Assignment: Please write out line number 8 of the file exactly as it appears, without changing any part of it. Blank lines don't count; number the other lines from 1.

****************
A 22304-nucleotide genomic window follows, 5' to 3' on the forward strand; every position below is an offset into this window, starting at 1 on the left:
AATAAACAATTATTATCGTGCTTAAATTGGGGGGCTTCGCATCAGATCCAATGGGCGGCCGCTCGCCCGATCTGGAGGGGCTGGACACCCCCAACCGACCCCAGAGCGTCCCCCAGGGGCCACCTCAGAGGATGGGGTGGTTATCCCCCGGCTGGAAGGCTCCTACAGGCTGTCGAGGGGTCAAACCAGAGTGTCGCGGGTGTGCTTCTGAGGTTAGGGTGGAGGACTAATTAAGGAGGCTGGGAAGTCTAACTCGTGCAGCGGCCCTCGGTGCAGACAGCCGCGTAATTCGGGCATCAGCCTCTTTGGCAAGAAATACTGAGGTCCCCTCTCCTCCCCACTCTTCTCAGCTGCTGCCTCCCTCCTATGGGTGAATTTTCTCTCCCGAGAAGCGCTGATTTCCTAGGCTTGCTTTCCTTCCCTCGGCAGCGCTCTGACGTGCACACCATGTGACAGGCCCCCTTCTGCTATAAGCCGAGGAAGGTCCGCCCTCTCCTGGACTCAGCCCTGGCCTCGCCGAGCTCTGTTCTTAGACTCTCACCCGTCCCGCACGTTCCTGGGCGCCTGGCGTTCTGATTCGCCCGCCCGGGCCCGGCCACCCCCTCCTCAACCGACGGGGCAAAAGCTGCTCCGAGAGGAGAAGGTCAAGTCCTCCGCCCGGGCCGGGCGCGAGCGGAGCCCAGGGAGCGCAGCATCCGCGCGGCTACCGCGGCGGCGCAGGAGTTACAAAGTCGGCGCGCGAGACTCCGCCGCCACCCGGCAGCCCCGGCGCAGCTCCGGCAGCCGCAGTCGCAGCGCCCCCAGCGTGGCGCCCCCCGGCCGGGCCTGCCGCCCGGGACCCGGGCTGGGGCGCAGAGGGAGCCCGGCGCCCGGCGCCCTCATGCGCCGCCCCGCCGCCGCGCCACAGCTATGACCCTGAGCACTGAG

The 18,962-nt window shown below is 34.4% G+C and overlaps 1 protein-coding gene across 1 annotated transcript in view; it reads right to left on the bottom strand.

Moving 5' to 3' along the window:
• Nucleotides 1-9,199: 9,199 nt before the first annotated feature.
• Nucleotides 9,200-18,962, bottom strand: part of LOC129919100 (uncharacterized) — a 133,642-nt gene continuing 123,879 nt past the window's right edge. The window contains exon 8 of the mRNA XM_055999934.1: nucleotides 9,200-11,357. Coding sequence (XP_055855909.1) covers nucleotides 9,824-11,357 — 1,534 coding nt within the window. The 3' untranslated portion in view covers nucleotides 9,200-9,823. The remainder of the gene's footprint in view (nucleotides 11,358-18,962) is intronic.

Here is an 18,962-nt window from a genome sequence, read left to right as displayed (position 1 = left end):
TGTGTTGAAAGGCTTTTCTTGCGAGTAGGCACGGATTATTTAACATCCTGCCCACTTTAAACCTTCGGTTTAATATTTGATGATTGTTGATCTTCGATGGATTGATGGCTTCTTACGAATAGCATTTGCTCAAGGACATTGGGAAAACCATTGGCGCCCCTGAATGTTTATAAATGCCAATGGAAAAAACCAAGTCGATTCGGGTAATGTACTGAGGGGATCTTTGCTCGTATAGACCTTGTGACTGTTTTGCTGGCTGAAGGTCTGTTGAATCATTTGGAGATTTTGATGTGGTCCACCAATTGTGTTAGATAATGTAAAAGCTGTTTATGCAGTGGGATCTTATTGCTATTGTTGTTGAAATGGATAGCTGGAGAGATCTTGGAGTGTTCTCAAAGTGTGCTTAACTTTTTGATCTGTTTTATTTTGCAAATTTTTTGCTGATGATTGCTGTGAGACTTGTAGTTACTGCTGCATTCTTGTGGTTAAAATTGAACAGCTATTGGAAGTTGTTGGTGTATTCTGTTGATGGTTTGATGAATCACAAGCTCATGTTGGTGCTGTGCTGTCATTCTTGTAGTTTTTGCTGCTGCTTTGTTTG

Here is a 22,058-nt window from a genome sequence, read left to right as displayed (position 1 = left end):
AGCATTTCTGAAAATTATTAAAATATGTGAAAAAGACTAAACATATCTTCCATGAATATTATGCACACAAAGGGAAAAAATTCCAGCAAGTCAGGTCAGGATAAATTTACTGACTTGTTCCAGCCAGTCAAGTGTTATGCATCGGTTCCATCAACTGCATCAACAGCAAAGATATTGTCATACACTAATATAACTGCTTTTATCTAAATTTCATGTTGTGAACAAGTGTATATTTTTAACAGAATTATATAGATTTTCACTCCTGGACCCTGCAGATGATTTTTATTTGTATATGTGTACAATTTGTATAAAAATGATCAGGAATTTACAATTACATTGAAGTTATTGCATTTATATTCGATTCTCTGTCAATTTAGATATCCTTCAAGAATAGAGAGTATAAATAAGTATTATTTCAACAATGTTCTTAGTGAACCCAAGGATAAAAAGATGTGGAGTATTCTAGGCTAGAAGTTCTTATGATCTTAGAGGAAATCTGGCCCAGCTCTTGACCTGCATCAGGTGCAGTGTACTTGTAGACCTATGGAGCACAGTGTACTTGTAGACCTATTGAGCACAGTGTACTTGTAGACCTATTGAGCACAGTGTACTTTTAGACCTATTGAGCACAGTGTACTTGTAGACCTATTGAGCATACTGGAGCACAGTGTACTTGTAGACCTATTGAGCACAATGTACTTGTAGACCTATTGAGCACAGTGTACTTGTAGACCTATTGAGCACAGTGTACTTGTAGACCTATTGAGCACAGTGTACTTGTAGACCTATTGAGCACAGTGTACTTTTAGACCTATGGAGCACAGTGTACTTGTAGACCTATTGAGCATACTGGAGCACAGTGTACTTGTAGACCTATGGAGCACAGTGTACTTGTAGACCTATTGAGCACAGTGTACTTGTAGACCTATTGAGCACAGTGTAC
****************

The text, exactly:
TGTGTTGAAAGGCTTTTCTTGCGAGTAGGCACGGATTATTTAACATCCTGCCCACTTTAAACCTTCGGTTTAATATTTGATGATTGTTGATCTTCGATGGATTGATGGCTTCTTACGAATAGCATTTGCTCAAGGACATTGGGAAAACCATTGGCGCCCCTGAATGTTTATAAATGCCAATGGAAAAAACCAAGTCGATTCGGGTAATGTACTGAGGGGATCTTTGCTCGTATAGACCTTGTGACTGTTTTGCTGGCTGAAGGTCTGTTGAATCATTTGGAGATTTTGATGTGGTCCACCAATTGTGTTAGATAATGTAAAAGCTGTTTATGCAGTGGGATCTTATTGCTATTGTTGTTGAAATGGATAGCTGGAGAGATCTTGGAGTGTTCTCAAAGTGTGCTTAACTTTTTGATCTGTTTTATTTTGCAAATTTTTTGCTGATGATTGCTGTGAGACTTGTAGTTACTGCTGCATTCTTGTGGTTAAAATTGAACAGCTATTGGAAGTTGTTGGTGTATTCTGTTGATGGTTTGATGAATCACAAGCTCATGTTGGTGCTGTGCTGTCATTCTTGTAGTTTTTGCTGCTGCTTTGTTTG